Dawn-dusk oscillation of Saturn's conjugate auroral ovals

Authors


Abstract

[1] We present observations of the oscillation of the dawn-dusk locations of Saturn's northern and southern UV auroral ovals obtained using the Hubble Space Telescope during the 2009 equinoctial campaign. We determine the dawn-dusk locations of the centers of the southern and northern auroral ovals from the mean of the dawnward and duskward extents of the emission, and order the computed locations by the phases of the respective SKR oscillations for each hemisphere. We show that statistically significant ∼1–2° oscillations of the dawn-dusk location of the auroral ovals are evident, with the duskward displacement being in lagging quadrature with the SKR power. These results, the first to indicate that the location of the northern auroral oval oscillates, show that the cause of the oscillation is an external magnetospheric current system, and the sense of the oscillations is consistent with the expected displacement caused by magnetic perturbations observed throughout Saturn's magnetosphere.

1. Introduction

[2] Despite the high degree of axisymmetry of Saturn's internal magnetic field [Dougherty et al., 2004], an oscillation in the location of Saturn's southern ultraviolet (UV) auroral oval location at a period near to that of planetary rotation has been reported by Nichols et al. [2008]. These authors used Hubble Space Telescope (HST) images obtained in 2007 and 2008 to show that for both intervals examined the southern oval oscillated around eccentric ellipses with ∼1–2° semi-major axes oriented toward pre-noon/pre-midnight, with period 10.76 h ± 0.15 h, i.e., close to the period of the southern oscillations in Saturn Kilometric Radiation (SKR) intensity [e.g., Kurth et al., 2008]. However, as they noted, Nichols et al. [2008] were unable to conclusively determine whether the oscillation was caused by a small, previously unobserved dipole tilt of ∼1°, or an external magnetospheric current system, such as those envisaged to be produced by, e.g., non-axisymmetric convection of internally produced plasma [Gurnett et al., 2007; Goldreich and Farmer, 2007] or seasonal asymmetries [Southwood and Kivelson, 2007; Khurana et al., 2009; Provan et al., 2009a]. They concluded that this ambiguity in the result would remain until simultaneous observations of the oscillations of both north and south conjugate ovals were obtained, to determine their relative phase. Since then, Gurnett et al. [2009] have reported that the periods of the oscillations of the northern and southern SKR intensities differ, and Provan et al. [2009b] have shown that the sense of the oscillations in the southern oval observed by Nichols et al. [2008] is consistent with the expected offset due to a quasi-uniform equatorial field of a few nT in amplitude rotating with the southern SKR period that has been observed in the quasi-dipolar ‘core’ region of the magnetosphere. Recently, Andrews et al. [2010] showed that magnetic perturbations observed by Cassini at high latitudes take the form of planet-centered transverse dipoles rotating at the respective SKR periods, while Nichols et al. [2010] have shown that both the southern and northern observed auroral powers oscillate at the varying periods of the SKR. These results suggest that the auroral emission is influenced by an external magnetospheric current system, but observations of the oscillation of the conjugate ovals, and thus their respective phases, has yet to be presented. In mid-2009, Saturn passed equinox, providing a unique opportunity to observe both northern and southern auroral ovals simultaneously using HST [Nichols et al., 2009], albeit from an oblique viewpoint. In this paper we thus present observations of the oscillation in the dawn-dusk displacement of Saturn's conjugate auroral emission in order to determine their respective phases.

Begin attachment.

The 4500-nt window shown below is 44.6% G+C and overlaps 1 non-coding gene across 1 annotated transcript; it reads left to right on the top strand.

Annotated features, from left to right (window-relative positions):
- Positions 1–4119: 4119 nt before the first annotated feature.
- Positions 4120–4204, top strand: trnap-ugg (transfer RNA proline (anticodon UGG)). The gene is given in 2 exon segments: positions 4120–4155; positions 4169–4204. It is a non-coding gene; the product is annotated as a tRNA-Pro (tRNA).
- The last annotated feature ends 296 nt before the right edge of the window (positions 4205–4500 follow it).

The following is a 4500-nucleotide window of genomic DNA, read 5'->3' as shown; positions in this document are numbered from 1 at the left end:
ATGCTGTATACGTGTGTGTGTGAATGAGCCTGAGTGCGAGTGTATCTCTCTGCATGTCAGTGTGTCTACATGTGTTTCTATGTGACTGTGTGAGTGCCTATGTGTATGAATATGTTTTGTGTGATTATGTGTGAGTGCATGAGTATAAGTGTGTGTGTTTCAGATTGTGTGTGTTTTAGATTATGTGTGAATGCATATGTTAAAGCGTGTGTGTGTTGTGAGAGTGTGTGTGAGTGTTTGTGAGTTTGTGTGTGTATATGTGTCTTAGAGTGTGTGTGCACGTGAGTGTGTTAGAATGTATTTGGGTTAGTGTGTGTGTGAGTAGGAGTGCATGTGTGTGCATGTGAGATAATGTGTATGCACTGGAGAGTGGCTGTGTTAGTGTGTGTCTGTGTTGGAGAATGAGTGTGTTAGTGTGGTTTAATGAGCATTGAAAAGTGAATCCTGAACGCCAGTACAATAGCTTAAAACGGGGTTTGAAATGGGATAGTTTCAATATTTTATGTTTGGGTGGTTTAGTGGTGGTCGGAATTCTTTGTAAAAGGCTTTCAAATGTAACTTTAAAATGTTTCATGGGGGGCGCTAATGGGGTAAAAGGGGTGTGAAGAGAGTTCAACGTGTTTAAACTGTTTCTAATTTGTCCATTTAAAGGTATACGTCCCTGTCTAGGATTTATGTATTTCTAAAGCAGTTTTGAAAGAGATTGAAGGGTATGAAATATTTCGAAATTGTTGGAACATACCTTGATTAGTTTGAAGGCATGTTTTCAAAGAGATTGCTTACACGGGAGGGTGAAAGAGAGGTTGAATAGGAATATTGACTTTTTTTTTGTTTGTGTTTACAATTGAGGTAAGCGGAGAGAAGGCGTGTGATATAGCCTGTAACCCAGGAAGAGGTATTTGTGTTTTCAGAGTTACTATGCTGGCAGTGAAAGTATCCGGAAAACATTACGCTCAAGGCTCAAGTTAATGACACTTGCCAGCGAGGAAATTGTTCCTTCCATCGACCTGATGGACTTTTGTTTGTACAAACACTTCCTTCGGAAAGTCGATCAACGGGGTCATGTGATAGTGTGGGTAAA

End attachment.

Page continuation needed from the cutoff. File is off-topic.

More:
2. Data

[3] We employ images of Saturn's conjugate UV auroral emission obtained by the Solar Blind Channel (SBC) of the Advanced Camera for Surveys (ACS) onboard HST over days 23–66 (i.e., January–March) 2009 [Nichols et al., 2009]. The processing of these images has been extensively discussed previously [see, e.g., Clarke et al., 2009; Nichols et al., 2009], such that here we provide only a brief overview. The ACS/SBC detector is a 1024 × 1024 Multi-Anode Microchannel Array, with a bandpass of 115–170 nm and an average resolution of ∼0.032 arcsec pixel−1, such that the field of view is 35 × 31 arcsec2. Nineteen 100 s images were obtained during each ∼1 h observing interval, which executed in groups of 1–5 over the observing interval. The images were rotated such that the north pole was oriented toward the top and scaled to a standard distance of 8.2 AU. The center pixel of the planet was found by fitting the planet's major rings and limb to a simulated profile that takes into account the planet's obliquity and terminator. In this respect the major rings are extremely useful since they provide a very sharp boundary to which to fit, and the accuracy of the center pixel location is estimated to be 2 pixels in both the horizontal and vertical directions. Movies of the images showing the full disk of the planet and individual image start times can be found in the auxiliary material presented by Nichols et al. [2009]. The reflected solar UV disk was subtracted by fitting modified Minnaert functions separately to the dawn and dusk halves of the disk, and applying a latitudinal intensity pattern obtained by summing the images. Finally, the images were summed over groups of 5 images in order to increase the signal-to-noise at the cost of ∼5° blurring at the central meridian longitude (CML) for corotating features. Four example processed images, focusing on the auroral regions, are shown in Figure 1.

Figure 1.

Figure showing the nearest images in the data set to 90° and 270° SKR phases to illustrate the dawn-dusk motion of the auroral ovals in each hemisphere. The northern oval at (a) ΦSKRN = 83° and (b) 269°, and the southern oval at (c) ΦSKRS = 88° and (d) 269°. Images are shown on a log scale saturated at 30 kR. The horizontal dotted lines indicate the strips over which the images were vertically averaged. The resulting averaged intensities are shown above each image, and the dawnward and duskward extremities of the emission determined using the 3 kR threshold are shown by the left- and right-hand vertical red lines, along with the mean location shown by the middle red line. Time labels correspond to the time of emission of light.

3. Analysis